Netflix has beaten expectations yet again, adding another 7.4 million subscribers January through March. And crucially nearly three quarters of them came from outside the US.
In the next three months Netflix will, on current trends, reach the tipping point where the bulk of its revenue comes from outside the USA.
And here’s the thing. It has nowhere to go but up.
The BBC quotes GBH Insights analyst Daniel Ives as saying,
the results showed “the company’s aggressive international expansion strategy” was bearing fruit.
And there we have, in six words, what separates Netflix not just from other video streaming operators, but from other media. Publishers for example.
Netflix began life in 1997 selling and renting film on DVD. That quickly became just rental, followed a decade later by streaming, and then content creation.
Today Netflix streams video to all but four countries in the world.
It’s lightyears ahead of its competitors, not least Amazon, and there’s a reason for that.
While Amazon Video has almost the same geographical reach as Netflix, in stark contrast to its publishing sector, there is not the same internationalist passion that drives Netflix.
From the BBC report:
In a letter to shareholders, the company said it plans to invest up to $8bn this year in new TV series, films, documentaries and other programmes in several languages “to serve the diverse tastes of our growing global membership base.”
And that is in such stark contrast to the outlook even of the more progressive publishing companies that do make some attempt to take the international markets seriously.
Last year a new report valued the international book market at $143 billion.
And as I noted in that post, the USA accounts for just 29% of that. That is to say, 71% of global book revenue, according to the BookMap report, comes from outside the USA.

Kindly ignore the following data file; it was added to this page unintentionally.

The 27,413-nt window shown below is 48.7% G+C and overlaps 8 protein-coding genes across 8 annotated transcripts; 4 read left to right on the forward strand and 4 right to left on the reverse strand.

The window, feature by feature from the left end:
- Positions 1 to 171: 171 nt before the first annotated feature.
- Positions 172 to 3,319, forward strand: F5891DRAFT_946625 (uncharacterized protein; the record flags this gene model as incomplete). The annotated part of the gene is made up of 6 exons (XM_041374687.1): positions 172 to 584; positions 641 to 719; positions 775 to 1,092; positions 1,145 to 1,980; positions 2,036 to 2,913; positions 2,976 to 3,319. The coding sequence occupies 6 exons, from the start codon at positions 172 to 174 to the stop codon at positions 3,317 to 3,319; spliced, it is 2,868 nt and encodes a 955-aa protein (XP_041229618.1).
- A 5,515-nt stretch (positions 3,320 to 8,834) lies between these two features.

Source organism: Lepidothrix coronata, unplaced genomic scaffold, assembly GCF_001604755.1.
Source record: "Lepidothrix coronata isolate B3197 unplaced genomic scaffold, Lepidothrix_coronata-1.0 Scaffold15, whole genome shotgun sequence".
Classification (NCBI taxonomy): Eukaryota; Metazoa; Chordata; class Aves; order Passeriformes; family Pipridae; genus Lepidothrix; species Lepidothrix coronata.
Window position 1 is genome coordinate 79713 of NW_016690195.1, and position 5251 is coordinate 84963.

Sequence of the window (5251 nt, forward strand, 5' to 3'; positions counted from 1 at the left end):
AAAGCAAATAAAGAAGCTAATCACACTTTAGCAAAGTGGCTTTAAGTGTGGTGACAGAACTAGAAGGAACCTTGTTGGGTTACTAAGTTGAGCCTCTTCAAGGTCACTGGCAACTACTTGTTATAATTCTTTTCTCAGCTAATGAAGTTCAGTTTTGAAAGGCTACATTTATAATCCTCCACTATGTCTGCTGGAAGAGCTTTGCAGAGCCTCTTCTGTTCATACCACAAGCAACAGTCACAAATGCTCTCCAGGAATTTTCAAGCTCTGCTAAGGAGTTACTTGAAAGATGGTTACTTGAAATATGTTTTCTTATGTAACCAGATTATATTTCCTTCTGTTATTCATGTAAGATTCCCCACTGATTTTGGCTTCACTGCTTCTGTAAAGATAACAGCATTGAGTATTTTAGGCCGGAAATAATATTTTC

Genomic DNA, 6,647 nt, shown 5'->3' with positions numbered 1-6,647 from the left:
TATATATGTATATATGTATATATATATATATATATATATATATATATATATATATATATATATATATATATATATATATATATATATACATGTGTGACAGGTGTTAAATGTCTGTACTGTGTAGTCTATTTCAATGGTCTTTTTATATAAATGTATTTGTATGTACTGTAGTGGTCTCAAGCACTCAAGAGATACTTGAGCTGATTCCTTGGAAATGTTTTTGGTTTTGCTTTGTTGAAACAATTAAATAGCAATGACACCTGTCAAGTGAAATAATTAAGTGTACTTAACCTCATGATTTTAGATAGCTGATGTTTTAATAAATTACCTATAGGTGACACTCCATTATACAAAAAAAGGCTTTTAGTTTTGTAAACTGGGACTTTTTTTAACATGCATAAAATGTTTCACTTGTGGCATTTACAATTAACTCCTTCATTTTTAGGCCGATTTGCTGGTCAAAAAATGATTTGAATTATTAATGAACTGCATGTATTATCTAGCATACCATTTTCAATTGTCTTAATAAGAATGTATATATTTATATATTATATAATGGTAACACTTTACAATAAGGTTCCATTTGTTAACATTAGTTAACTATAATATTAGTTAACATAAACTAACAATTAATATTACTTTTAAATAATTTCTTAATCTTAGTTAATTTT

Put simply, the global book market already collectively dwarfs the US book market.
More importantly, as I discussed back in October, this is
a) way out of date (looking at 2015-16)
b) in my view a gross underestimation
c) a snapshot analogue perspective.
Check out the October post for more on that.
Here just to say what we are looking at with the BookMap overview of publishing is a bit like looking at Netflix seven or eight years ago, when it was beginning to embrace digital but was still living and breathing dvd rental.
No-one back then was seriously thinking digital streaming could even make a realistic profit overseas, let alone exceed the US revenue stream.
And that’s where we are with publishing now, where publishers “know” the global market exists, and make token efforts to reach it, but are not willing to pursue that
aggressive international expansion strategy
that has put Netflix where it is today.
And here’s the crazy irony of all this. Everywhere Netflix can reach right now, thanks to the proliferation of smartphones and the advancement of global internet access, is accessible to publishers, if only they would take the blinkers off and embrace digital in meaningful way.
That’s not to say they should abandon print, or even wind down their print operation. Just the opposite. Print will remain a key component of global publishing for many decades to come.
But the only thing preventing publishers embracing digital in the global markets – especially those markets where Amazon has no interest – is the publishers themselves.
Look at it this way. The film and TV industry hasn’t a snowball’s chance in hell of physically delivering DVD video to the world. The analogue infrastructure simply doesn’t exist to make DVD reach viable outside a handful of countries and a handful of big cities elsewhere around the world. And it’s the same for printed books.
Digital streaming changes everything. (By which I mean the act of delivering content over the internet, not the “pay by subscription” model, which is a separate argument.)
The thing is, digital delivery of content opened up pretty much every country in the world for Netflix. The only stop-outs are China, Crimea, North Korea and Syria.
Now publishers have the edge there, as many are already accessing mainland China.
But China aside, publishers are still living in the dark ages of the previous decade, when it really was impractical to reach readers globally and it made sense to concentrate on a handful of bigger markets.
Publishers, wake up and smell the coffee. It’s 2018, not 2008.
In the next three months Netflix will reach the tipping point where it will be making more revenue from the global markets than from the USA.
And it’s just getting into second gear.
Netflix started in 97 not 07.
It did indeed. Thanks for spotting that. The 2007 was meant to reference when it started streaming. Fingers and brain not as well coordinated as they ought to have been, and proofreader evidently on his tea break. 🙂 Post fixed with correct date. thanks again.